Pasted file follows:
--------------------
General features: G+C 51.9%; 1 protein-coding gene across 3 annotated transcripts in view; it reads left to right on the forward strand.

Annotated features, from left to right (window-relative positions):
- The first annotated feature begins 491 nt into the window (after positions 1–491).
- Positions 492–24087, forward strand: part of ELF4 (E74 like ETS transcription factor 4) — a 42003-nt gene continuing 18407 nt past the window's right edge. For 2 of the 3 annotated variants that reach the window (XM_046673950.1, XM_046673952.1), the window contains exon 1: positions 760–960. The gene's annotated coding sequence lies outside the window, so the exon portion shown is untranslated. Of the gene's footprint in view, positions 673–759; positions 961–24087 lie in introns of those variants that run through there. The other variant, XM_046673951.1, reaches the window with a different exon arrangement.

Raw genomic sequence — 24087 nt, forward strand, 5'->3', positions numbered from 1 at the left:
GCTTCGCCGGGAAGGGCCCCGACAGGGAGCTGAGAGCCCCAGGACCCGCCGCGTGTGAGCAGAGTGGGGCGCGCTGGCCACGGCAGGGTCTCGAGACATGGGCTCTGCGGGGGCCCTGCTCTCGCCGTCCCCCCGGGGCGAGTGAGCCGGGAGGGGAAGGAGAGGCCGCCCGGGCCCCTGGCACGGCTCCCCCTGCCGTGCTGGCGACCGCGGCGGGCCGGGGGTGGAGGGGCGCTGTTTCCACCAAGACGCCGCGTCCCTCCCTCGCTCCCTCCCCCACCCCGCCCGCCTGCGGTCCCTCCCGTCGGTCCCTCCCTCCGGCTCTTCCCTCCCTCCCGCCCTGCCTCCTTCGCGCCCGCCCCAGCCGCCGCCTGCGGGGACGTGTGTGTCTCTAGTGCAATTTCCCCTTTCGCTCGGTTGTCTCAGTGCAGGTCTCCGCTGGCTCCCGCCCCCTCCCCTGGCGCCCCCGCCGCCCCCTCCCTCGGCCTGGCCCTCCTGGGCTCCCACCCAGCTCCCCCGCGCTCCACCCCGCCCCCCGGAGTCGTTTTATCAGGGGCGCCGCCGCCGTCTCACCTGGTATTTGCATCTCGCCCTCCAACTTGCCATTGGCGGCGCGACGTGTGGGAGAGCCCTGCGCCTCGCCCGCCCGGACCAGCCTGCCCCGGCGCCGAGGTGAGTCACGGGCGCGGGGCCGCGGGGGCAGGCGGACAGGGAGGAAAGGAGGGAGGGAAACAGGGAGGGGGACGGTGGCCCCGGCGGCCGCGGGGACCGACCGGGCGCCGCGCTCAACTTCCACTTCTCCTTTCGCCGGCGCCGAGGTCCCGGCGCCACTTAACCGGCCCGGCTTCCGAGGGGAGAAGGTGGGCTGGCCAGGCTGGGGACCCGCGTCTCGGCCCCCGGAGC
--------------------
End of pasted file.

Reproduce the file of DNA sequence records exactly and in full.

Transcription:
General features: G+C 51.9%; 1 protein-coding gene across 3 annotated transcripts in view; it reads left to right on the forward strand.

Annotated features, from left to right (window-relative positions):
- The first annotated feature begins 491 nt into the window (after positions 1–491).
- Positions 492–24087, forward strand: part of ELF4 (E74 like ETS transcription factor 4) — a 42003-nt gene continuing 18407 nt past the window's right edge. For 2 of the 3 annotated variants that reach the window (XM_046673950.1, XM_046673952.1), the window contains exon 1: positions 760–960. The gene's annotated coding sequence lies outside the window, so the exon portion shown is untranslated. Of the gene's footprint in view, positions 673–759; positions 961–24087 lie in introns of those variants that run through there. The other variant, XM_046673951.1, reaches the window with a different exon arrangement.

Raw genomic sequence — 24087 nt, forward strand, 5'->3', positions numbered from 1 at the left:
GCTTCGCCGGGAAGGGCCCCGACAGGGAGCTGAGAGCCCCAGGACCCGCCGCGTGTGAGCAGAGTGGGGCGCGCTGGCCACGGCAGGGTCTCGAGACATGGGCTCTGCGGGGGCCCTGCTCTCGCCGTCCCCCCGGGGCGAGTGAGCCGGGAGGGGAAGGAGAGGCCGCCCGGGCCCCTGGCACGGCTCCCCCTGCCGTGCTGGCGACCGCGGCGGGCCGGGGGTGGAGGGGCGCTGTTTCCACCAAGACGCCGCGTCCCTCCCTCGCTCCCTCCCCCACCCCGCCCGCCTGCGGTCCCTCCCGTCGGTCCCTCCCTCCGGCTCTTCCCTCCCTCCCGCCCTGCCTCCTTCGCGCCCGCCCCAGCCGCCGCCTGCGGGGACGTGTGTGTCTCTAGTGCAATTTCCCCTTTCGCTCGGTTGTCTCAGTGCAGGTCTCCGCTGGCTCCCGCCCCCTCCCCTGGCGCCCCCGCCGCCCCCTCCCTCGGCCTGGCCCTCCTGGGCTCCCACCCAGCTCCCCCGCGCTCCACCCCGCCCCCCGGAGTCGTTTTATCAGGGGCGCCGCCGCCGTCTCACCTGGTATTTGCATCTCGCCCTCCAACTTGCCATTGGCGGCGCGACGTGTGGGAGAGCCCTGCGCCTCGCCCGCCCGGACCAGCCTGCCCCGGCGCCGAGGTGAGTCACGGGCGCGGGGCCGCGGGGGCAGGCGGACAGGGAGGAAAGGAGGGAGGGAAACAGGGAGGGGGACGGTGGCCCCGGCGGCCGCGGGGACCGACCGGGCGCCGCGCTCAACTTCCACTTCTCCTTTCGCCGGCGCCGAGGTCCCGGCGCCACTTAACCGGCCCGGCTTCCGAGGGGAGAAGGTGGGCTGGCCAGGCTGGGGACCCGCGTCTCGGCCCCCGGAGC